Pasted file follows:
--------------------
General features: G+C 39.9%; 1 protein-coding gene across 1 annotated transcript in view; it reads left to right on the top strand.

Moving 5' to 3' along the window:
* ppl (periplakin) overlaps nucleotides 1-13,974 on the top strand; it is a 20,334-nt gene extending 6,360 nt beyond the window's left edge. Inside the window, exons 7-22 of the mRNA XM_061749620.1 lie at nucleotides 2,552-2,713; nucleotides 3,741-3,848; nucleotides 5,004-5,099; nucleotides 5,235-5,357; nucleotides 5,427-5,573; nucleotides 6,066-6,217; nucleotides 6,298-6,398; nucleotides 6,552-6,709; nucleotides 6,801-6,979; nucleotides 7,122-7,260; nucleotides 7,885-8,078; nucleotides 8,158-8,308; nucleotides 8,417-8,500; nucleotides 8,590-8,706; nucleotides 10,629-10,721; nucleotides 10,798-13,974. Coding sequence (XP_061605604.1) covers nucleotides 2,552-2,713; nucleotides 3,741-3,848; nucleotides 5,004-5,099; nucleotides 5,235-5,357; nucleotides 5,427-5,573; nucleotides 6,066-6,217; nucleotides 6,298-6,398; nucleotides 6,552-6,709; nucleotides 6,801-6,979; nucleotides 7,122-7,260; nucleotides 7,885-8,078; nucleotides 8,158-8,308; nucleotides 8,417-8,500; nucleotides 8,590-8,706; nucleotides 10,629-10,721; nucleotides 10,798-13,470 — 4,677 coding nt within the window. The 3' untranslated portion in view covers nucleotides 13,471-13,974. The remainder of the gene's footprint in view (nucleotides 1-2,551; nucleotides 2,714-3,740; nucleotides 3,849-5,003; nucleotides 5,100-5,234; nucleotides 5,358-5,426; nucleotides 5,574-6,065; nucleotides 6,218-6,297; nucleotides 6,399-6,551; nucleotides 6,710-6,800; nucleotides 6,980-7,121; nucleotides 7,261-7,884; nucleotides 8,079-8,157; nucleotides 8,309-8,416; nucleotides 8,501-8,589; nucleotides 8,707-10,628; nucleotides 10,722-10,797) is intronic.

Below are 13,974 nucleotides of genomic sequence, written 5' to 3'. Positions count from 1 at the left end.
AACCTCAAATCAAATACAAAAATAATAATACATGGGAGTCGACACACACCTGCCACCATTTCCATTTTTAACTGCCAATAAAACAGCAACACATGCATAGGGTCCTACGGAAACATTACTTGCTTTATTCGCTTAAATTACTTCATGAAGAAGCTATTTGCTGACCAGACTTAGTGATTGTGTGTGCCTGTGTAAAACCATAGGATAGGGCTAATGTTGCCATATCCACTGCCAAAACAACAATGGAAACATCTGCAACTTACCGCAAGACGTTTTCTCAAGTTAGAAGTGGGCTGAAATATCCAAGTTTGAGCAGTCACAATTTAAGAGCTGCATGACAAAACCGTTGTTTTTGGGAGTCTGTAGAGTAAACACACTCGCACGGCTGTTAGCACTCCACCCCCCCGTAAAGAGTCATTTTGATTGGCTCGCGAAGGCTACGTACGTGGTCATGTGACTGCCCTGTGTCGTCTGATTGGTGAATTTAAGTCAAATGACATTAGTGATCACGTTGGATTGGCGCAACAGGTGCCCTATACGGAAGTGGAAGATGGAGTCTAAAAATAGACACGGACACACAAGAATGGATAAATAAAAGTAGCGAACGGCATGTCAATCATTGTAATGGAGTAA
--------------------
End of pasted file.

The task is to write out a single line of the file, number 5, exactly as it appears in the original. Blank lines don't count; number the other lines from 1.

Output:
AACCTCAAATCAAATACAAAAATAATAATACATGGGAGTCGACACACACCTGCCACCATTTCCATTTTTAACTGCCAATAAAACAGCAACACATGCATAGGGTCCTACGGAAACATTACTTGCTTTATTCGCTTAAATTACTTCATGAAGAAGCTATTTGCTGACCAGACTTAGTGATTGTGTGTGCCTGTGTAAAACCATAGGATAGGGCTAATGTTGCCATATCCACTGCCAAAACAACAATGGAAACATCTGCAACTTACCGCAAGACGTTTTCTCAAGTTAGAAGTGGGCTGAAATATCCAAGTTTGAGCAGTCACAATTTAAGAGCTGCATGACAAAACCGTTGTTTTTGGGAGTCTGTAGAGTAAACACACTCGCACGGCTGTTAGCACTCCACCCCCCCGTAAAGAGTCATTTTGATTGGCTCGCGAAGGCTACGTACGTGGTCATGTGACTGCCCTGTGTCGTCTGATTGGTGAATTTAAGTCAAATGACATTAGTGATCACGTTGGATTGGCGCAACAGGTGCCCTATACGGAAGTGGAAGATGGAGTCTAAAAATAGACACGGACACACAAGAATGGATAAATAAAAGTAGCGAACGGCATGTCAATCATTGTAATGGAGTAA